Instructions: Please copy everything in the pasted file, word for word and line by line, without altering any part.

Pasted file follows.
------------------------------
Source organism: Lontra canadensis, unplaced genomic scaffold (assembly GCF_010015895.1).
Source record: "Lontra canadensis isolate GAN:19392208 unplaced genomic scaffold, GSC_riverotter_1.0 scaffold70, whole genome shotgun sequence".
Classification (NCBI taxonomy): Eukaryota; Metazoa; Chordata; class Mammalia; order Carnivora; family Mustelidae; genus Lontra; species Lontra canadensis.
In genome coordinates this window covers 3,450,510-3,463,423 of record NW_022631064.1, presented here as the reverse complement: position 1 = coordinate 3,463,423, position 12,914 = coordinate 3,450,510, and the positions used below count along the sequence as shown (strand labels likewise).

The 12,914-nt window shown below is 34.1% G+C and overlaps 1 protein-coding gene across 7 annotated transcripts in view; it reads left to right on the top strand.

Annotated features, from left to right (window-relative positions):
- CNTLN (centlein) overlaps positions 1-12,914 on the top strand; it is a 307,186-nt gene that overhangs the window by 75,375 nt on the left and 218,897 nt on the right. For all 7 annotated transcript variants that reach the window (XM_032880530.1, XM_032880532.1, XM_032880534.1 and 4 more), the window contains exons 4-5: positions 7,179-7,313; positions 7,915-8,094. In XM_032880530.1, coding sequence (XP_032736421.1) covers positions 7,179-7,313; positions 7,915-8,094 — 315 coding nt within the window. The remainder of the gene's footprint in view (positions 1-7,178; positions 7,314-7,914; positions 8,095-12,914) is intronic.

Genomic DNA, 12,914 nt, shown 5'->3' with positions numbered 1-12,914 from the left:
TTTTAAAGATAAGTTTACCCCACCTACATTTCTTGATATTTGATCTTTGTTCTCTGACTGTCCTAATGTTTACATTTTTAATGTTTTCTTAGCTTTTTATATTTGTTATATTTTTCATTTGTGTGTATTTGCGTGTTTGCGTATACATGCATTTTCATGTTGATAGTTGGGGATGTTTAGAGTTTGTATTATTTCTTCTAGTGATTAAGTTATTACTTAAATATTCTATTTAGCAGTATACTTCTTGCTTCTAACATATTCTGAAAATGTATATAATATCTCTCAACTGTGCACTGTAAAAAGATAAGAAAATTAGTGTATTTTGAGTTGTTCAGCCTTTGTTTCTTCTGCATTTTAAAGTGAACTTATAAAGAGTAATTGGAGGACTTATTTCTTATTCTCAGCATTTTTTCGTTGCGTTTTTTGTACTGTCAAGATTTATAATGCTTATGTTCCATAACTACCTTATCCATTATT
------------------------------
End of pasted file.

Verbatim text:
Source organism: Lontra canadensis, unplaced genomic scaffold (assembly GCF_010015895.1).
Source record: "Lontra canadensis isolate GAN:19392208 unplaced genomic scaffold, GSC_riverotter_1.0 scaffold70, whole genome shotgun sequence".
Classification (NCBI taxonomy): Eukaryota; Metazoa; Chordata; class Mammalia; order Carnivora; family Mustelidae; genus Lontra; species Lontra canadensis.
In genome coordinates this window covers 3,450,510-3,463,423 of record NW_022631064.1, presented here as the reverse complement: position 1 = coordinate 3,463,423, position 12,914 = coordinate 3,450,510, and the positions used below count along the sequence as shown (strand labels likewise).

The 12,914-nt window shown below is 34.1% G+C and overlaps 1 protein-coding gene across 7 annotated transcripts in view; it reads left to right on the top strand.

Annotated features, from left to right (window-relative positions):
- CNTLN (centlein) overlaps positions 1-12,914 on the top strand; it is a 307,186-nt gene that overhangs the window by 75,375 nt on the left and 218,897 nt on the right. For all 7 annotated transcript variants that reach the window (XM_032880530.1, XM_032880532.1, XM_032880534.1 and 4 more), the window contains exons 4-5: positions 7,179-7,313; positions 7,915-8,094. In XM_032880530.1, coding sequence (XP_032736421.1) covers positions 7,179-7,313; positions 7,915-8,094 — 315 coding nt within the window. The remainder of the gene's footprint in view (positions 1-7,178; positions 7,314-7,914; positions 8,095-12,914) is intronic.

Genomic DNA, 12,914 nt, shown 5'->3' with positions numbered 1-12,914 from the left:
TTTTAAAGATAAGTTTACCCCACCTACATTTCTTGATATTTGATCTTTGTTCTCTGACTGTCCTAATGTTTACATTTTTAATGTTTTCTTAGCTTTTTATATTTGTTATATTTTTCATTTGTGTGTATTTGCGTGTTTGCGTATACATGCATTTTCATGTTGATAGTTGGGGATGTTTAGAGTTTGTATTATTTCTTCTAGTGATTAAGTTATTACTTAAATATTCTATTTAGCAGTATACTTCTTGCTTCTAACATATTCTGAAAATGTATATAATATCTCTCAACTGTGCACTGTAAAAAGATAAGAAAATTAGTGTATTTTGAGTTGTTCAGCCTTTGTTTCTTCTGCATTTTAAAGTGAACTTATAAAGAGTAATTGGAGGACTTATTTCTTATTCTCAGCATTTTTTCGTTGCGTTTTTTGTACTGTCAAGATTTATAATGCTTATGTTCCATAACTACCTTATCCATTATT